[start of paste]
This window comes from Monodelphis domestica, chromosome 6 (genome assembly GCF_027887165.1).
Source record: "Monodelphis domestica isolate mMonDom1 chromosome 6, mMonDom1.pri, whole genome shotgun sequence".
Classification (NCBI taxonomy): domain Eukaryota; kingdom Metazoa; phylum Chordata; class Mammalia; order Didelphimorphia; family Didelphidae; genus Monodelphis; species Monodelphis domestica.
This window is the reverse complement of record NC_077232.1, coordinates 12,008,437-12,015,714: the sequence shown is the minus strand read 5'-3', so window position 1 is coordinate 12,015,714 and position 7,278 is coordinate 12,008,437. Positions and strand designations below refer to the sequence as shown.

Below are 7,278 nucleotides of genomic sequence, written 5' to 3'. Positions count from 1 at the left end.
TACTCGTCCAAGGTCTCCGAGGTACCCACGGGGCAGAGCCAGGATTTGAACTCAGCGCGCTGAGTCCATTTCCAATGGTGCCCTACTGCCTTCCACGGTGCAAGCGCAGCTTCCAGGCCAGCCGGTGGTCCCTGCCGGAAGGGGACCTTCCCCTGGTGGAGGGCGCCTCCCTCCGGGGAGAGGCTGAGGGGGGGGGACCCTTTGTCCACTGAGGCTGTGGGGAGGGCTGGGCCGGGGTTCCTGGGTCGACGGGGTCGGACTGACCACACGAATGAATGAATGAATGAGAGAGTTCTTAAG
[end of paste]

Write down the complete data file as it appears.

This window comes from Monodelphis domestica, chromosome 6 (genome assembly GCF_027887165.1).
Source record: "Monodelphis domestica isolate mMonDom1 chromosome 6, mMonDom1.pri, whole genome shotgun sequence".
Classification (NCBI taxonomy): domain Eukaryota; kingdom Metazoa; phylum Chordata; class Mammalia; order Didelphimorphia; family Didelphidae; genus Monodelphis; species Monodelphis domestica.
This window is the reverse complement of record NC_077232.1, coordinates 12,008,437-12,015,714: the sequence shown is the minus strand read 5'-3', so window position 1 is coordinate 12,015,714 and position 7,278 is coordinate 12,008,437. Positions and strand designations below refer to the sequence as shown.

Below are 7,278 nucleotides of genomic sequence, written 5' to 3'. Positions count from 1 at the left end.
TACTCGTCCAAGGTCTCCGAGGTACCCACGGGGCAGAGCCAGGATTTGAACTCAGCGCGCTGAGTCCATTTCCAATGGTGCCCTACTGCCTTCCACGGTGCAAGCGCAGCTTCCAGGCCAGCCGGTGGTCCCTGCCGGAAGGGGACCTTCCCCTGGTGGAGGGCGCCTCCCTCCGGGGAGAGGCTGAGGGGGGGGGACCCTTTGTCCACTGAGGCTGTGGGGAGGGCTGGGCCGGGGTTCCTGGGTCGACGGGGTCGGACTGACCACACGAATGAATGAATGAATGAGAGAGTTCTTAAG